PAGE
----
The Wizards faced long odds well before the playoff began.
Before a 17-6 finish to the regular season, the Wizards found themselves with, mathematically, a near non-zero chance to make the playoffs. They rallied late on the play of Russell Westbrook and found themselves in the play-in tournament just a few weeks after they appeared done.
They beat the Pacers for the eighth seed, which put them in a position to face perhaps even longer odds than the ones that looked them in the face in late winter.
Now, if the Wizards want to make their series against the 76ers even a remotely competitive one, they’ll have to stage a comeback never before seen in NBA history.
Throughout the NBA Playoffs, 426 playoff series have had a 2-0 series lead at one point or another. Just 27 times (6.3 percent) has a team down 2-0 come back to win the series. The Wizards, after a close loss in Game 1 and a blowout in Game 2, are against such odds.
Those numbers are even less favorable to the Wizards considering they’re facing a 76ers team that, despite being the best team in the Eastern Conference, just beat them by 25 points in Game 2. Since the first round was expanded to seven games, No. 1 seeds are a pristine 25-0 when leading the series 2-0.
Just five No. 8 seeds in NBA history have beaten the No. 1 seed and only one (the 1994 Denver Nuggets) won the series after falling behind 2-0.
Even if the Wizards split at Capital One Arena and force a Game 5, the odds will worsen. Of 247 teams that have fallen down 3-1 in league history, only 13 have come back to win (5.2 percent). So if the Wizards want to rally against the Eastern Conference’s top team, mathematically speaking, they’ll almost be forced to win both games at home starting with Game 3 on Saturday night.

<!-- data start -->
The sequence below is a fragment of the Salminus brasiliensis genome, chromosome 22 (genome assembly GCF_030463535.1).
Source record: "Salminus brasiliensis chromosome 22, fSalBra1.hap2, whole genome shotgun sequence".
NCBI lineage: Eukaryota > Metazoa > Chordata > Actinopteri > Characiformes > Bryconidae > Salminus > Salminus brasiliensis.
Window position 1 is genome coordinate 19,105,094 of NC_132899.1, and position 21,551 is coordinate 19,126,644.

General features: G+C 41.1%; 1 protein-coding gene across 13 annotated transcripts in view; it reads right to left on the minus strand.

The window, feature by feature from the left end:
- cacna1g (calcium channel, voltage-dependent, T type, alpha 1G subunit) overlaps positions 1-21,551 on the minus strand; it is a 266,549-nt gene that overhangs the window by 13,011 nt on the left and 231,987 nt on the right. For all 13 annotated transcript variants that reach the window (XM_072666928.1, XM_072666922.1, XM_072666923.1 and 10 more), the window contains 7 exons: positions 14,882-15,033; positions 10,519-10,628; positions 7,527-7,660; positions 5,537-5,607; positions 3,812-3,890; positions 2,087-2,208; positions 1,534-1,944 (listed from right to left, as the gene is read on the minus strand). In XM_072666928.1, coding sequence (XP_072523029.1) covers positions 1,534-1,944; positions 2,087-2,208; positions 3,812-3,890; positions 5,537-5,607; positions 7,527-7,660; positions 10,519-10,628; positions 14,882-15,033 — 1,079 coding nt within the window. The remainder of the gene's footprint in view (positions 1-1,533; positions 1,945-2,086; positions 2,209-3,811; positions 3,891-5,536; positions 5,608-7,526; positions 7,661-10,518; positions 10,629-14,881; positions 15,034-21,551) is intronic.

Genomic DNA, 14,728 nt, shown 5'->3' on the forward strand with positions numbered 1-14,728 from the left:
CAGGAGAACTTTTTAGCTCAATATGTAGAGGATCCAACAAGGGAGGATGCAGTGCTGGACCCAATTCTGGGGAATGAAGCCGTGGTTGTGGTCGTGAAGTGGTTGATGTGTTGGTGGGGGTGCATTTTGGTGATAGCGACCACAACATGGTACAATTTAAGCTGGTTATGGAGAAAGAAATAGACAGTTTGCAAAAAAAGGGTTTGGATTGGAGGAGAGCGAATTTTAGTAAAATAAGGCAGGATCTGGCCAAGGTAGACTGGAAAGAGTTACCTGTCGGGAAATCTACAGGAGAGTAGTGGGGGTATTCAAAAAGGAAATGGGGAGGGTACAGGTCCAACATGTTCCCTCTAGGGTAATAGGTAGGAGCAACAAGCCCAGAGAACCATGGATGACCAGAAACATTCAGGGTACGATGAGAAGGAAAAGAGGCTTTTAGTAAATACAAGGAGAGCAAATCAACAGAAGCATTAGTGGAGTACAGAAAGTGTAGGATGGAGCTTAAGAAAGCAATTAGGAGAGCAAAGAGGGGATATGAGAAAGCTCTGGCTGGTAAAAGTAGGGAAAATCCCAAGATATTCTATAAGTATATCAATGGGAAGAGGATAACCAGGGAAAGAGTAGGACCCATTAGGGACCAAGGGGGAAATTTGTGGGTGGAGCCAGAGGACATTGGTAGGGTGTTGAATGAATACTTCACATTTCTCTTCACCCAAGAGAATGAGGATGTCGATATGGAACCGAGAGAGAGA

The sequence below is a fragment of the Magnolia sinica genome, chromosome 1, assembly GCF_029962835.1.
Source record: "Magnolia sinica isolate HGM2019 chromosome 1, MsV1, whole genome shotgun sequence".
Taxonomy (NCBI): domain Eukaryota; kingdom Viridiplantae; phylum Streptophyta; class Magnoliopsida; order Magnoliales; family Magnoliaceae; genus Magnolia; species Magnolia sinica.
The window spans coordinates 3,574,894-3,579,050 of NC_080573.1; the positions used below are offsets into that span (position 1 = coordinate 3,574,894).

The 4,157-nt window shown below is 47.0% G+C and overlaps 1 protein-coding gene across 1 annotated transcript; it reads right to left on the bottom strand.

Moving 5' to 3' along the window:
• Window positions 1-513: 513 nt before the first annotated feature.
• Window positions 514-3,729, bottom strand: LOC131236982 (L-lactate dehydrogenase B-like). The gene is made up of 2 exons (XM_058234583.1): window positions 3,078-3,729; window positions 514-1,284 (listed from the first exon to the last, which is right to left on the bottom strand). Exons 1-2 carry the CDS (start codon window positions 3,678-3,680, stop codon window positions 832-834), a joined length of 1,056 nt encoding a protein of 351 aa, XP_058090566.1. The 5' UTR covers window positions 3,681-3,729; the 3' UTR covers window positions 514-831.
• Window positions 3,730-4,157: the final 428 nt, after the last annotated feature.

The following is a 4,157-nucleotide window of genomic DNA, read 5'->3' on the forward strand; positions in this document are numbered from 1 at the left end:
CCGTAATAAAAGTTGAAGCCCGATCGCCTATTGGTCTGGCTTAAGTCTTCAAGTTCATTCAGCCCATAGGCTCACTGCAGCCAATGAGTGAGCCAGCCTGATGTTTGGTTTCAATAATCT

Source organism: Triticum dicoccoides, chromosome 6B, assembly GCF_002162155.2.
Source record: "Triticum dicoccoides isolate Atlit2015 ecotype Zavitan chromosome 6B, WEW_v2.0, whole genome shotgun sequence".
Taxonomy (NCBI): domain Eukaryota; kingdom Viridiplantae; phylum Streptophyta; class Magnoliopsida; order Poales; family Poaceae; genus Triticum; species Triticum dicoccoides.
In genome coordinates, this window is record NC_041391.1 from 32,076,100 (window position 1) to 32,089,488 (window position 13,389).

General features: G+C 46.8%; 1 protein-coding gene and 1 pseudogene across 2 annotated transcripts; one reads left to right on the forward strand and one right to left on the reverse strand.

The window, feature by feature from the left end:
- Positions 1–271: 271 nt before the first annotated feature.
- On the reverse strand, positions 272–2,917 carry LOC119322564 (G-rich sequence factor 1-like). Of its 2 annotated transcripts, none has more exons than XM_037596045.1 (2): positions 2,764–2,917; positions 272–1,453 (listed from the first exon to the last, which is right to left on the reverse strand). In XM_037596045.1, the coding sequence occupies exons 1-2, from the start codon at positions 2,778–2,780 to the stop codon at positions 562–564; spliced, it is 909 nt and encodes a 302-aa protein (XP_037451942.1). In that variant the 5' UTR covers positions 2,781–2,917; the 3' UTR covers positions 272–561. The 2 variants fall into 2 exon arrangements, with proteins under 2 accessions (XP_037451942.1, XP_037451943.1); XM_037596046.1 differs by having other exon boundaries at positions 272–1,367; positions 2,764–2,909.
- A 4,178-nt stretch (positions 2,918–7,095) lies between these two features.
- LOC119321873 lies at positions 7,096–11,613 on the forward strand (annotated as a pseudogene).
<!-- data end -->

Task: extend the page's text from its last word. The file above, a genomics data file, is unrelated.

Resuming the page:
The last No. 1 seed to go down was the 2012 Chicago Bulls in a loss to the 76ers, but even that series has an asterisk as Derrick Rose went down with an ACL injury in Game 1 which tanked the Bulls’ chances. The 76ers lost in the second round that year to the Celtics in seven games. Ironically, that series paved the way for the 76ers to acquire Andrew Bynum later in 2012, but he never played a game for the franchise.
Sam Hinkie took over in Philadelphia a year later and began the “Trust The Process” iteration of the 76ers that have taken the Wizards to the edge of the cliff, an era that began with the selection of Joel Embiid in 2014.
Before the 76ers’ upset, the No. 8 Grizzlies beat the No. 1 Spurs 4-2 in 2011. The “We Believe” Warriors beat the Mavericks in 2007, but that ends the list of series upsets in a best-of-7. In 1999 the Knicks beat the Heat 3-2 (in a five-game series), while the Nuggets beat the SuperSonics in 1994.
Washington has come back from a 2-0 series hole twice in franchise history, last in 2005 against the Bulls in the first round. Before that, the 1971 Bullets emerged from a 2-0 series hole against the Knicks in the Eastern Conference Finals. But that ends the list.
With Westbrook’s health unknown entering Game 3 and a 76ers roster out to make quick work of the first round, the deck is stacked against the Wizards at the moment.
Not a great probability indeed, but to get here the Wizards overcame even longer odds.